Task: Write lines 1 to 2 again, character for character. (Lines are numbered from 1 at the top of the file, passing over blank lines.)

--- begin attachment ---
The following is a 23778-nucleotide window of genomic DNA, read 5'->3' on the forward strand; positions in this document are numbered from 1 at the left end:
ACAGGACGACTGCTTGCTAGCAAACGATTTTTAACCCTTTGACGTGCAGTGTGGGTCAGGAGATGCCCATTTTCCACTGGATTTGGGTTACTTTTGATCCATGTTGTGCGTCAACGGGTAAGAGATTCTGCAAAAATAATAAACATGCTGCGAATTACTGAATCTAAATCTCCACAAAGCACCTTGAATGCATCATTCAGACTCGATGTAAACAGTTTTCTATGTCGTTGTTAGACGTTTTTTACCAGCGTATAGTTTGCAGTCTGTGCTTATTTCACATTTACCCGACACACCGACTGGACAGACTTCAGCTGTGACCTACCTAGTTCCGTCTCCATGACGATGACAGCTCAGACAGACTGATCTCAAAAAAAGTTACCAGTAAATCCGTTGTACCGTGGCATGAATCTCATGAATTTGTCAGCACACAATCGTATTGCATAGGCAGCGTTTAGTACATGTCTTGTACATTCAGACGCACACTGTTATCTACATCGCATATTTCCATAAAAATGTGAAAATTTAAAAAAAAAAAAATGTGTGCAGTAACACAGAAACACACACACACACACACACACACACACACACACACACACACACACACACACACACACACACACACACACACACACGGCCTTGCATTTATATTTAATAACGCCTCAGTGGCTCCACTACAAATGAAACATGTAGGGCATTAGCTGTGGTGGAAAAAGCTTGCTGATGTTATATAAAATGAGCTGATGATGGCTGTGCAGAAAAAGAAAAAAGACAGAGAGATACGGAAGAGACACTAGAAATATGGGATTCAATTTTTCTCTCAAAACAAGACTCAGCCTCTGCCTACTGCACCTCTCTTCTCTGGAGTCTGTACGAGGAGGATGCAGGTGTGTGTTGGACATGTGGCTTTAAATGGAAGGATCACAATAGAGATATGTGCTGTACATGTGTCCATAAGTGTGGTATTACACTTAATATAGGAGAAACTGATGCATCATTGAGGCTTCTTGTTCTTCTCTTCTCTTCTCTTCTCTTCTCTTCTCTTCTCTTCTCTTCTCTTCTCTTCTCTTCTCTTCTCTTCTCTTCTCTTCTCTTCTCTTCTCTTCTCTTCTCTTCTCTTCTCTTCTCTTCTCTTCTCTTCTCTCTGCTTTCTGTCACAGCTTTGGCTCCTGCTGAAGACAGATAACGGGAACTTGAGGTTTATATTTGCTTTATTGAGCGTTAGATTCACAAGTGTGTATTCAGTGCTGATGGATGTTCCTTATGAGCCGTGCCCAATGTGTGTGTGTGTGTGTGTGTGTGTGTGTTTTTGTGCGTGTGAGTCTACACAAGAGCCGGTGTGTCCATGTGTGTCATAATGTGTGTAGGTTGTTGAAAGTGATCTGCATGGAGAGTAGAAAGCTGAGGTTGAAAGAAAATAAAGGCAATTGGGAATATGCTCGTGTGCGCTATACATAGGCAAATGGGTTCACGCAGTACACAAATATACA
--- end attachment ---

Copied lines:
The following is a 23778-nucleotide window of genomic DNA, read 5'->3' on the forward strand; positions in this document are numbered from 1 at the left end:
ACAGGACGACTGCTTGCTAGCAAACGATTTTTAACCCTTTGACGTGCAGTGTGGGTCAGGAGATGCCCATTTTCCACTGGATTTGGGTTACTTTTGATCCATGTTGTGCGTCAACGGGTAAGAGATTCTGCAAAAATAATAAACATGCTGCGAATTACTGAATCTAAATCTCCACAAAGCACCTTGAATGCATCATTCAGACTCGATGTAAACAGTTTTCTATGTCGTTGTTAGACGTTTTTTACCAGCGTATAGTTTGCAGTCTGTGCTTATTTCACATTTACCCGACACACCGACTGGACAGACTTCAGCTGTGACCTACCTAGTTCCGTCTCCATGACGATGACAGCTCAGACAGACTGATCTCAAAAAAAGTTACCAGTAAATCCGTTGTACCGTGGCATGAATCTCATGAATTTGTCAGCACACAATCGTATTGCATAGGCAGCGTTTAGTACATGTCTTGTACATTCAGACGCACACTGTTATCTACATCGCATATTTCCATAAAAATGTGAAAATTTAAAAAAAAAAAAATGTGTGCAGTAACACAGAAACACACACACACACACACACACACACACACACACACACACACACACACACACACACACACACACACACACACACACGGCCTTGCATTTATATTTAATAACGCCTCAGTGGCTCCACTACAAATGAAACATGTAGGGCATTAGCTGTGGTGGAAAAAGCTTGCTGATGTTATATAAAATGAGCTGATGATGGCTGTGCAGAAAAAGAAAAAAGACAGAGAGATACGGAAGAGACACTAGAAATATGGGATTCAATTTTTCTCTCAAAACAAGACTCAGCCTCTGCCTACTGCACCTCTCTTCTCTGGAGTCTGTACGAGGAGGATGCAGGTGTGTGTTGGACATGTGGCTTTAAATGGAAGGATCACAATAGAGATATGTGCTGTACATGTGTCCATAAGTGTGGTATTACACTTAATATAGGAGAAACTGATGCATCATTGAGGCTTCTTGTTCTTCTCTTCTCTTCTCTTCTCTTCTCTTCTCTTCTCTTCTCTTCTCTTCTCTTCTCTTCTCTTCTCTTCTCTTCTCTTCTCTTCTCTTCTCTTCTCTTCTCTTCTCTTCTCTTCTCTTCTCTTCTCTTCTCTCTGCTTTCTGTCACAGCTTTGGCTCCTGCTGAAGACAGATAACGGGAACTTGAGGTTTATATTTGCTTTATTGAGCGTTAGATTCACAAGTGTGTATTCAGTGCTGATGGATGTTCCTTATGAGCCGTGCCCAATGTGTGTGTGTGTGTGTGTGTGTGTGTGTTTTTGTGCGTGTGAGTCTACACAAGAGCCGGTGTGTCCATGTGTGTCATAATGTGTGTAGGTTGTTGAAAGTGATCTGCATGGAGAGTAGAAAGCTGAGGTTGAAAGAAAATAAAGGCAATTGGGAATATGCTCGTGTGCGCTATACATAGGCAAATGGGTTCACGCAGTACACAAATATACA